This will assist the family to grow as a close knit unit where each family member is responsible for the general well being of the family as a whole. A tradition in my family. As we grew up one tradition was to visit our paternal grandparents every holiday. We would spend time with them at the beach over the summer holidays for as long as two months. They were a loving couple and very close to their family. The time we would spend with them helped me as I grew to appreciate family bonding as I felt the love and warmth they gave to all of us. This affected me directly because I did not see the same love and affection between my own parents.
My parents were divorced after a troubled marriage, since my father was an alcoholic. The time spent with our grandparents made me appreciate the institution of marriage as a life-long commitment. Transition in my family. One major transition in our family was my father’s alcoholic problem. Alcoholism destroyed our family structure in that my parents got divorced when we were young children and we were brought up by our mother almost single-handedly. In my country Chile, men were the bread winners and household heads while women were basically housewives. This was however not the case in our family. Our family was a woman-headed household.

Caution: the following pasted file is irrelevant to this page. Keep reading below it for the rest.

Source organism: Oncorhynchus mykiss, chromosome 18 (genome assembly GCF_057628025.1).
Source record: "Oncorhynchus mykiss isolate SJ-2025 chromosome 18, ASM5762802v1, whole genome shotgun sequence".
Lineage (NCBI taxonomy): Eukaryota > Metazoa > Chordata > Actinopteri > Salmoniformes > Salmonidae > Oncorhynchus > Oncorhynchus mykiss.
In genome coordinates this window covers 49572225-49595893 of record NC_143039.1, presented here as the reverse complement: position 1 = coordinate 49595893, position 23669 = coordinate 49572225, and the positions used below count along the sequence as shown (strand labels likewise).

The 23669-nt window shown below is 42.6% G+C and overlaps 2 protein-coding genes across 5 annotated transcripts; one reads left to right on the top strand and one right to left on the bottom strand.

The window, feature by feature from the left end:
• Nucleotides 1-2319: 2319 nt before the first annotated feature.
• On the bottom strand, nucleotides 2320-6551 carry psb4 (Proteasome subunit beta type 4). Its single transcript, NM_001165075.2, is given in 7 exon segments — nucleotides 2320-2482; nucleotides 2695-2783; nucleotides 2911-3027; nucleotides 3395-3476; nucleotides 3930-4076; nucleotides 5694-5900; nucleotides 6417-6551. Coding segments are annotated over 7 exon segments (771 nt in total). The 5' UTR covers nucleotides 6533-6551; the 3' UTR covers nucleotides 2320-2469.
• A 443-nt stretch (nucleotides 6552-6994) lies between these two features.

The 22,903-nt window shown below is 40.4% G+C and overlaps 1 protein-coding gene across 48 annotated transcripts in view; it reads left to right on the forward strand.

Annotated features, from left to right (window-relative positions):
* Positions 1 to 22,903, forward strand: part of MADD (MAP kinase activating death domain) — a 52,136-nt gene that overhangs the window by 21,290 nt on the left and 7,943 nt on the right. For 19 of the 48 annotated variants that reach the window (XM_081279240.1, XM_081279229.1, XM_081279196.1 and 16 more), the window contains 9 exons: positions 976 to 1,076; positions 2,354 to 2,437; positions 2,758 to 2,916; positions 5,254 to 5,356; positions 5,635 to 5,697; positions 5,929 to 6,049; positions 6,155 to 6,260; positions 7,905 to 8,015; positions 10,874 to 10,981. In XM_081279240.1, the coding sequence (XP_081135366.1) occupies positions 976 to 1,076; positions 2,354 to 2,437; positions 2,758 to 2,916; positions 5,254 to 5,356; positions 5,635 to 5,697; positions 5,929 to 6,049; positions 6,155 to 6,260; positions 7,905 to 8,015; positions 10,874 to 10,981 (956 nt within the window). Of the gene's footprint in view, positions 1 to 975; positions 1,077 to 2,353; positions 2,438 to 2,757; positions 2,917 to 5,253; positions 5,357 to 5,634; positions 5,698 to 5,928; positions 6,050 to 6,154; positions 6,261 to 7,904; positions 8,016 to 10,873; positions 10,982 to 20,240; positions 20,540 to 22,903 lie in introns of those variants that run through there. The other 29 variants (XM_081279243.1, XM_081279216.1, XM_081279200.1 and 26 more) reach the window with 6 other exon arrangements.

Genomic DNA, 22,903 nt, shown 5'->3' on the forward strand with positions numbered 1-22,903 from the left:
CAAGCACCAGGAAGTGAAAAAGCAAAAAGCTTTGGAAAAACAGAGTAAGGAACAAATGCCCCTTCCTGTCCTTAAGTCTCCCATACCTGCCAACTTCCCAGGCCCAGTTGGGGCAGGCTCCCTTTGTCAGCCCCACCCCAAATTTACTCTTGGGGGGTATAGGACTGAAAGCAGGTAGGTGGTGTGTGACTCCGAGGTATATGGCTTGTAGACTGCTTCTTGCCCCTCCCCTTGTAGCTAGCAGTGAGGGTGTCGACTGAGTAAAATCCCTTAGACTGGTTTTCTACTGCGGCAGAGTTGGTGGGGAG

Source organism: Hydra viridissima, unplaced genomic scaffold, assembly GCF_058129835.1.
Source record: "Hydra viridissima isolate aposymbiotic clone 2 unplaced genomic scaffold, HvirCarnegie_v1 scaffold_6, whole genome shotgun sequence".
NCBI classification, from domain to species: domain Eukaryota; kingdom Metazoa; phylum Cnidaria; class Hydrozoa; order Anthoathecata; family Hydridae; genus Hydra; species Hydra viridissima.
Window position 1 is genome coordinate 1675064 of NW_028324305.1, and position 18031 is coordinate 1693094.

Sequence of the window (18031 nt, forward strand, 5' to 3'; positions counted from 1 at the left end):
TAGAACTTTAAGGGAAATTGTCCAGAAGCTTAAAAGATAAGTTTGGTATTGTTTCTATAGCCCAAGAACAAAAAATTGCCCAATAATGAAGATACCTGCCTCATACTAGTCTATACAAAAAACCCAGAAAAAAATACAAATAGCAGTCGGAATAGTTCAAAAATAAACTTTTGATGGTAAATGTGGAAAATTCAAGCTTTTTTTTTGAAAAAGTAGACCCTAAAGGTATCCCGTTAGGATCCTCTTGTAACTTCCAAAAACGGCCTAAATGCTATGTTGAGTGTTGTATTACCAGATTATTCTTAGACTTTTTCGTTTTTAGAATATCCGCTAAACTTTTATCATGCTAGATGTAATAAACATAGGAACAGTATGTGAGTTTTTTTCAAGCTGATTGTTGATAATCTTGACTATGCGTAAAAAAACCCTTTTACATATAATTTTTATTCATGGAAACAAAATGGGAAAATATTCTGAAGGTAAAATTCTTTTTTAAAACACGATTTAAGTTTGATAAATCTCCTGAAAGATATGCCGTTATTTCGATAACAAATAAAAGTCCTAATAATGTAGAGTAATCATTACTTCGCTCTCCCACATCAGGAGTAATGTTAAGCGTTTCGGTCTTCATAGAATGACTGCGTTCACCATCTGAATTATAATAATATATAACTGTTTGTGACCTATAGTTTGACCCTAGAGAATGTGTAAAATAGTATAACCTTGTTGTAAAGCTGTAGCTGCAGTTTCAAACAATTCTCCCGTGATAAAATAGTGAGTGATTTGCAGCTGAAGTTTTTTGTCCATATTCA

It was my mother who instilled religious and moral values in us. She was the one who carried the family burden although our father would help us occasionally. A tradition in my family that needs to be changed. A tradition that needs to be changed in our family is that of employing maids, chauffeurs and all sorts of servants. As much as this helps in the growth of the national economy in terms of employment, at the family level it drains family resources and also encourages a dependency syndrome in the children. This is because they grow up seeing other people do things for them, and therefore lack a sense of responsibility.
It does not help in molding children into responsible adults. This tradition needs to be changed and families should only employ a minimal number of servants leaving the children and young adults with some responsibilities to take care of. This would help our family in that the men would grow up dealing with their responsibilities as society demands and not leave their households to be headed by their wives. The women will grow to be strong women like our mother being able to provide for their families even when the men neglect responsibilities.
Conclusion In conclusion, the influence of gender, culture and ethnicity has greatly molded my family. Gender, culture and ethnicity need to be understood in a modern sense since they are the major sources of stereotyping. The influence of exposure and education is what has positively impacted on the families inter personal relationships. References Goldeburg, I. , Goldenburg, H. (2000). Family therapy 5th ed. Australia: Brooks/Cole McGoldrick, M. , Giordano, J. , & Pearce, J. (1996). Ethnicity and family therapy. New York. Guilford